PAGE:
Prior to the date in question, Baier was the probation officer assigned to supervise Pagano. In that capacity, Baier had only met with Pagano on one previous occasion, for an initial contact meeting. During that meeting, Pagano completed a Parole Department Client Information Sheet. Def. Baier Mem. Ex. 2, Parole Department Client Information Sheet ("Client Information Sheet"). In this Client Information Sheet, Pagano indicated no current drug use, but did indicate a prior drug history, as well as current medications, which included, among others, Suboxene, for a heroin addiction, and Lexapro. Id.

Additionally, Baier acknowledges that, during the meeting, Pagano mentioned having received prior medical treatment and rehabilitation for heroin use in 2006. Def. Baier Mem. 63. However, Baier states that, because this meeting was cut short, he had an incomplete social history and was unaware that Pagano had ongoing drug issues from 2007 to 2009, or that Pagano had suicidal tendencies. Id. at 4-6. Baier states that he was aware of the charges leading to Pagano's sentence of four consecutive ninety day probation periods, which resulted from a negotiated guilty plea for a domestic violence-related incident. Id. at 4. The extent to which Baier knew of Pagano's ongoing drug and mental health issues is a contested issue of fact. Pl.'s Resp. Mem.-Def. Baier 48.


A. Summary Judgment Standard

Summary judgment is appropriate if there are no genuine disputes as to any material fact and the moving party is entitled to judgment as a matter of law. Fed.R.Civ.P. 56(a). "A motion for summary judgment will not be defeated by the mere existence' of some disputed facts, but will be denied when there is a genuine issue of material fact." Am. Eagle Outfitters v. Lyle & Scott Ltd. , 584 F.3d 575, 581 (3d Cir. 2009) (quoting Anderson v. Liberty Lobby, Inc. , 477 U.S. 242, 247-48 (1986)). A fact is "material" if proof of its existence or nonexistence might affect the outcome of the litigation, and a dispute is "genuine" if "the evidence is such that a reasonable jury could return a verdict for the nonmoving party." Anderson , 477 U.S. at 248.

In undertaking this analysis, the court views the facts in the light most favorable to the non-moving party. "The judge's function is not himself to weigh the evidence and determine the truth of the matter but to determine whether there is a genuine issue for trial." Id. at 249. "After making all reasonable inferences in the nonmoving party's favor, there is a genuine issue of material fact if a reasonable jury could find for the nonmoving party." Pignataro v. Port Auth. of N.Y. & N.J. , 593 F.3d 265, 268 (3d Cir. 2010) (citing Reliance Ins. Co. v. Moessner , 121 F.3d 895, 900 (3d Cir. 1997)). While the moving party bears the initial burden of showing the absence of a genuine issue of material fact, meeting this obligation shifts the burden to the non-moving party who must "set forth specific facts showing that there is a genuine issue for trial." Anderson , 477 U.S. at 250.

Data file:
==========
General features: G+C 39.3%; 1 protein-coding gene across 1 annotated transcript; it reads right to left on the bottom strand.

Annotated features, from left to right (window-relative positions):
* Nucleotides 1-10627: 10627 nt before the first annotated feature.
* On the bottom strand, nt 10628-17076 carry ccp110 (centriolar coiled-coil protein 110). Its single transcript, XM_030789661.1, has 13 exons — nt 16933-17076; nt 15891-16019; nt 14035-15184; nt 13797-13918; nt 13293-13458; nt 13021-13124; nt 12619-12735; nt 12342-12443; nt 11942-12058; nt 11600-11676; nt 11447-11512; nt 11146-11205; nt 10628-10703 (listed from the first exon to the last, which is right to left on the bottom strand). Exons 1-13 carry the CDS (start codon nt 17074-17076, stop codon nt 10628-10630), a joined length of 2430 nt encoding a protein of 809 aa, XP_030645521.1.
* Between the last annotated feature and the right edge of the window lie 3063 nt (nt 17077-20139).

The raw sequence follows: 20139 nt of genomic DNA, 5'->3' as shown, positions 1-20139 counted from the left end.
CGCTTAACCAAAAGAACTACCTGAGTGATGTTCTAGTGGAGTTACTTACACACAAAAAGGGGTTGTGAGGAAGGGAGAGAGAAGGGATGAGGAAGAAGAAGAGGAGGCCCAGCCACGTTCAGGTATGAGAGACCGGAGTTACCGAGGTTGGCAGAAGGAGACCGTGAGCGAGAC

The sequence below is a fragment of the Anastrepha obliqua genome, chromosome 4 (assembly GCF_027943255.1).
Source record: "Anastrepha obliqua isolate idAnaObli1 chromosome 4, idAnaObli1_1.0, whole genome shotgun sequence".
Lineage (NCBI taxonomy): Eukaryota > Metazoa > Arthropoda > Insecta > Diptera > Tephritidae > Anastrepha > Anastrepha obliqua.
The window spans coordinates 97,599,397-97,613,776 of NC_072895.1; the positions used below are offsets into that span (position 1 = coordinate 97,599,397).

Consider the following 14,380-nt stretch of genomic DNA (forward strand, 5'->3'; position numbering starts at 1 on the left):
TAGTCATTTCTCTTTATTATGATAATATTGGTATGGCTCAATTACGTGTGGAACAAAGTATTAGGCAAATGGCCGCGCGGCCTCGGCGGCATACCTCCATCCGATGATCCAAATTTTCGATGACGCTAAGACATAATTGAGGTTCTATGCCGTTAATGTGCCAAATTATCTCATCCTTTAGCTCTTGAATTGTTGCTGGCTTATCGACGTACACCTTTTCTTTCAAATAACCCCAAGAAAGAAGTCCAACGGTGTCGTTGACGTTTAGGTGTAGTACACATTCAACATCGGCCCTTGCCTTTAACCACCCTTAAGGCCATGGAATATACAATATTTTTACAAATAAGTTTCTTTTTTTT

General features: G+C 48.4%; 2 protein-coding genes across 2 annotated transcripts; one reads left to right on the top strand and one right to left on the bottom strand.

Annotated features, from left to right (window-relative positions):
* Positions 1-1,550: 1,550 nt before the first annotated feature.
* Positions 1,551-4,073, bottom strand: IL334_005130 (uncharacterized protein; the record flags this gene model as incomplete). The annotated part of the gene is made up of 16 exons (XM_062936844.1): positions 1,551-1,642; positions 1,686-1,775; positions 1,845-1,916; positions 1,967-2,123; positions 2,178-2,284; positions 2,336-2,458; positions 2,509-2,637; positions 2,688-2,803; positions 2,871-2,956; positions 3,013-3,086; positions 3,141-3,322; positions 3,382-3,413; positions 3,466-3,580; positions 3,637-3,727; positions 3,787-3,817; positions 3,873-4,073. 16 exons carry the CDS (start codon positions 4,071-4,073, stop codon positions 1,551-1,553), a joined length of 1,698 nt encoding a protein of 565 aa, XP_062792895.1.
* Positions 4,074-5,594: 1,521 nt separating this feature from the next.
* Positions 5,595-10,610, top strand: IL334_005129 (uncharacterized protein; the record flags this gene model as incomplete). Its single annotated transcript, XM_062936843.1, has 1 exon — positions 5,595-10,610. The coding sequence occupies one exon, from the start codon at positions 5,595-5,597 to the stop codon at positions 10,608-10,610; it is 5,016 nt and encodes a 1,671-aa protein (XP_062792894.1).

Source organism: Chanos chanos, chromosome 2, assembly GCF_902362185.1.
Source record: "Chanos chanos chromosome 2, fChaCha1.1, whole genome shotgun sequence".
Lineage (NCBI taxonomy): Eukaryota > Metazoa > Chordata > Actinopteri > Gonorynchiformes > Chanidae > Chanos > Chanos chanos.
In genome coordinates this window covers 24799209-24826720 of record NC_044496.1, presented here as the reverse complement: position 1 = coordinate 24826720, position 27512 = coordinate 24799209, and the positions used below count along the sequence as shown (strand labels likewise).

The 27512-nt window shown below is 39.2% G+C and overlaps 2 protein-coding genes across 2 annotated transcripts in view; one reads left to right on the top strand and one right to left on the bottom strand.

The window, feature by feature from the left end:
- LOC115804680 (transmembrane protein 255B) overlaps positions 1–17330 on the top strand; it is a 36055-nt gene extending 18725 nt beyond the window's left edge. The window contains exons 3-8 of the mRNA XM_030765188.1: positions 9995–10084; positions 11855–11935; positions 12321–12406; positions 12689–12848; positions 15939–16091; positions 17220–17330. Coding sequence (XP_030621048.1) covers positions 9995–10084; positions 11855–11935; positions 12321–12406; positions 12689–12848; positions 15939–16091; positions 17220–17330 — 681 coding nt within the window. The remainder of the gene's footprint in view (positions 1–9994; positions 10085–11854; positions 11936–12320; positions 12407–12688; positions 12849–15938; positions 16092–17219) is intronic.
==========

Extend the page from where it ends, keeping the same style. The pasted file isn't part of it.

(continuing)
B. Determining Genuine Disputes of Material Fact

In accordance with the appropriate standard of review, the Court views the contested facts in the light most favorable to Plaintiff, as the non-moving party. The Court notes preliminarily that Officer Defendants have provided a detailed recitation of the facts, based largely upon the depositions and radio transmissions of Winik, Baran, Evans, and Baier, each of whom were present during the incident in question. Given that Pagano is deceased, he is obviously not personally available to contradict Defendants' account. However, Plaintiff has had the opportunity to depose Defendants, and in certain instances has proffered a conflicting account. Where relevant and material, the Court will address these conflicts.

Motions for summary judgment in cases involving qualified immunity raise unique challenges. Specifically, courts are confronted with the often thorny task of ascertaining what, if any, contested facts undercut an officer's entitlement to qualified immunity, and whether those facts are material, rendering summary judgment inappropriate. This task becomes even more difficult in excessive force cases, which often turn on the "reasonableness" of an officer's actions-a determination the Third Circuit has recognized "is normally an issue for the jury." Rivas v. City of Passiac , 365 F.3d 181, 198 (3d Cir. 2004). And, as here, where the person subjected to the alleged constitutional violations is deceased, courts are faced with a narrative based, in large part, on statements from the surviving witnesses, usually the defendants, themselves.

Regardless of this difficulty, the Supreme Court has encouraged disposition of a case involving qualified immunity at the earliest stage possible. This is so because qualified immunity is not merely a defense to liability; rather, the doctrine results in immunity from suit, "effectively lost if a case is ...